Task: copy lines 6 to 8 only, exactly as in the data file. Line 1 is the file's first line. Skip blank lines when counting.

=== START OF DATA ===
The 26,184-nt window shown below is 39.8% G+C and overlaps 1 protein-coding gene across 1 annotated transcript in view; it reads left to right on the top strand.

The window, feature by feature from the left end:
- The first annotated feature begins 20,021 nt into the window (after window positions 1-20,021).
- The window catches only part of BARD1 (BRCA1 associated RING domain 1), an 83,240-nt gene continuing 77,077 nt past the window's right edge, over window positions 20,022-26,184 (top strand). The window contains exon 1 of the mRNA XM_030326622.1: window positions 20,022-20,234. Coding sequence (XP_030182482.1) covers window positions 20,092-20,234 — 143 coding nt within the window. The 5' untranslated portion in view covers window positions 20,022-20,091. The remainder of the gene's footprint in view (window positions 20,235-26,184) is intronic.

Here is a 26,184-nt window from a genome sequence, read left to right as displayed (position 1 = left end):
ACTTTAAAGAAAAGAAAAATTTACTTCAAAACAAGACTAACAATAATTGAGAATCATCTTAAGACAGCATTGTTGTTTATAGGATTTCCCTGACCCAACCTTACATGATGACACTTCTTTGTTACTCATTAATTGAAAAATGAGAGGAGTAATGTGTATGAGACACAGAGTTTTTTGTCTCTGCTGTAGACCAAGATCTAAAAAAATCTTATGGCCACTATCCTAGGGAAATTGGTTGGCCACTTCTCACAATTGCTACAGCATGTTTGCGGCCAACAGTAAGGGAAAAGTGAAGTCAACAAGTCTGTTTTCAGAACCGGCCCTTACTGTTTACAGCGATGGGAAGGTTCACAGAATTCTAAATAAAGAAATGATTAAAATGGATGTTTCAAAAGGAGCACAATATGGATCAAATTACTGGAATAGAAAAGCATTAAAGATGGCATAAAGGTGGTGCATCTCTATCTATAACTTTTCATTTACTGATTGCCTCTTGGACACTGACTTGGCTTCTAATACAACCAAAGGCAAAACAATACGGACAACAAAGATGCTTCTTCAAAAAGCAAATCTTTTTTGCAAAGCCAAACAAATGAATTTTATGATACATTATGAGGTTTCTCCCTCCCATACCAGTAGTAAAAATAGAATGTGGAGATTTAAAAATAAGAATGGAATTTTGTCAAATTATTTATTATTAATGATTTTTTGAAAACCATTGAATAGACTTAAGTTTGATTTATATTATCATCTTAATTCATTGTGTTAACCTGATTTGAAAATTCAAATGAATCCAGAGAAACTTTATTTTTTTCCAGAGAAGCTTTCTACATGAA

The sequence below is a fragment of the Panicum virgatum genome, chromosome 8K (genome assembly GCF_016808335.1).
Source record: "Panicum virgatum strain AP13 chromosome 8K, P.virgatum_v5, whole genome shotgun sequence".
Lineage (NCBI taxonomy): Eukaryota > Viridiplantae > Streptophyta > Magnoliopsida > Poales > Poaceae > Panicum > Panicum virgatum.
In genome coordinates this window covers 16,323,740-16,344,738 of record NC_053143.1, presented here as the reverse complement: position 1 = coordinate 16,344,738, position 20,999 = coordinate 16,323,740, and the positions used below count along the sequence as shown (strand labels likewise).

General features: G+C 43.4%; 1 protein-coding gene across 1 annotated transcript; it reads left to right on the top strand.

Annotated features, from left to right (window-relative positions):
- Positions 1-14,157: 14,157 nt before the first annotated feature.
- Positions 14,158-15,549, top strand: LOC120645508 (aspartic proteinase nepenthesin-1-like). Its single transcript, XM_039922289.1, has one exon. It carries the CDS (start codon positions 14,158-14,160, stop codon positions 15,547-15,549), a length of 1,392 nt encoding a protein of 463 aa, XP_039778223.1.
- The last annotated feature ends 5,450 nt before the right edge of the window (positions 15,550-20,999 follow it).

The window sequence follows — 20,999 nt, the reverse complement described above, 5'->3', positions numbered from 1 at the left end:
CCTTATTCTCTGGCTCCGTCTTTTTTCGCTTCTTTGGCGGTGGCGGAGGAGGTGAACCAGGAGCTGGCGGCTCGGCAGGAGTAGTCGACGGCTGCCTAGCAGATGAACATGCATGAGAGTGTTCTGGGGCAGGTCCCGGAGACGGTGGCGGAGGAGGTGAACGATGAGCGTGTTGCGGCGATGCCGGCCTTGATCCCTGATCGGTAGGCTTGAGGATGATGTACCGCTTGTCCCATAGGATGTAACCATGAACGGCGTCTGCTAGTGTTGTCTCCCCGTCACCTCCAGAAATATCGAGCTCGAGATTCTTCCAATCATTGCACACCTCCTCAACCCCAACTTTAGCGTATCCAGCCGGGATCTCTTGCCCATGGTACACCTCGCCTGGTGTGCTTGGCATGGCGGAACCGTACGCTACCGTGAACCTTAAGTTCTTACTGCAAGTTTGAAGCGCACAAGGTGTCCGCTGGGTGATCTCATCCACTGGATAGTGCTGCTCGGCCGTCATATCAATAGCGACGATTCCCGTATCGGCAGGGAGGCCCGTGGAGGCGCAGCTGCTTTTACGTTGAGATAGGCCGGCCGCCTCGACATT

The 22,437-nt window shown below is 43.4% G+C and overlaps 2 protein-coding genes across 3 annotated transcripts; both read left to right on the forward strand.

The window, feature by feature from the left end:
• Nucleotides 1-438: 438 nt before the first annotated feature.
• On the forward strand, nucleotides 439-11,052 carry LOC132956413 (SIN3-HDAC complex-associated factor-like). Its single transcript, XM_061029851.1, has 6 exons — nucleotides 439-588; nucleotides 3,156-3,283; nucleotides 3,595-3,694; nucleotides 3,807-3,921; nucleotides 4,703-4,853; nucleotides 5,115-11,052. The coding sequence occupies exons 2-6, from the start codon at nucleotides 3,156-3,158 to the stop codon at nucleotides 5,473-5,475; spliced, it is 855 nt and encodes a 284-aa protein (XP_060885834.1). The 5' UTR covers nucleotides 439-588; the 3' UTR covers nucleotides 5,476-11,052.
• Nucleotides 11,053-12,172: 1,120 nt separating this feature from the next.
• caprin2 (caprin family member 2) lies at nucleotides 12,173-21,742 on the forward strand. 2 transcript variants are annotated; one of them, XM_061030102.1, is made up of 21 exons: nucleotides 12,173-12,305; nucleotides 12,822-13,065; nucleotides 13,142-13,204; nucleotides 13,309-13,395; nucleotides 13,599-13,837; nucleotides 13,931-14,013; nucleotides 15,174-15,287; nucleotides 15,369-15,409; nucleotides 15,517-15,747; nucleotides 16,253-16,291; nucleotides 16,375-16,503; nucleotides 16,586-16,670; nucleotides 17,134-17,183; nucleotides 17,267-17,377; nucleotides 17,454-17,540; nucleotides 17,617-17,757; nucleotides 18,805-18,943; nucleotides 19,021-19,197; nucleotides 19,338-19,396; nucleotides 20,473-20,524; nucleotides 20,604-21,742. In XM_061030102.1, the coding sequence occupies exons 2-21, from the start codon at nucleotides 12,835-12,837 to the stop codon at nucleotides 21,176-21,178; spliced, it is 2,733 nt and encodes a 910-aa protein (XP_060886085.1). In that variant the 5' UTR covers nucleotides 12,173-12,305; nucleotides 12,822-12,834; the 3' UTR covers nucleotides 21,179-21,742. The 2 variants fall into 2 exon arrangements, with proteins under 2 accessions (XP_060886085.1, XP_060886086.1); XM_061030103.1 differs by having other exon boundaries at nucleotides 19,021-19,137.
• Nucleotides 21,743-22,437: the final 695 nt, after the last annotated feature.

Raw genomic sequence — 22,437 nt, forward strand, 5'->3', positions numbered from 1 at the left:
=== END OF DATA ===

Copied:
ACTTTAAAGAAAAGAAAAATTTACTTCAAAACAAGACTAACAATAATTGAGAATCATCTTAAGACAGCATTGTTGTTTATAGGATTTCCCTGACCCAACCTTACATGATGACACTTCTTTGTTACTCATTAATTGAAAAATGAGAGGAGTAATGTGTATGAGACACAGAGTTTTTTGTCTCTGCTGTAGACCAAGATCTAAAAAAATCTTATGGCCACTATCCTAGGGAAATTGGTTGGCCACTTCTCACAATTGCTACAGCATGTTTGCGGCCAACAGTAAGGGAAAAGTGAAGTCAACAAGTCTGTTTTCAGAACCGGCCCTTACTGTTTACAGCGATGGGAAGGTTCACAGAATTCTAAATAAAGAAATGATTAAAATGGATGTTTCAAAAGGAGCACAATATGGATCAAATTACTGGAATAGAAAAGCATTAAAGATGGCATAAAGGTGGTGCATCTCTATCTATAACTTTTCATTTACTGATTGCCTCTTGGACACTGACTTGGCTTCTAATACAACCAAAGGCAAAACAATACGGACAACAAAGATGCTTCTTCAAAAAGCAAATCTTTTTTGCAAAGCCAAACAAATGAATTTTATGATACATTATGAGGTTTCTCCCTCCCATACCAGTAGTAAAAATAGAATGTGGAGATTTAAAAATAAGAATGGAATTTTGTCAAATTATTTATTATTAATGATTTTTTGAAAACCATTGAATAGACTTAAGTTTGATTTATATTATCATCTTAATTCATTGTGTTAACCTGATTTGAAAATTCAAATGAATCCAGAGAAACTTTATTTTTTTCCAGAGAAGCTTTCTACATGAA

The sequence below is a fragment of the Panicum virgatum genome, chromosome 8K (genome assembly GCF_016808335.1).
Source record: "Panicum virgatum strain AP13 chromosome 8K, P.virgatum_v5, whole genome shotgun sequence".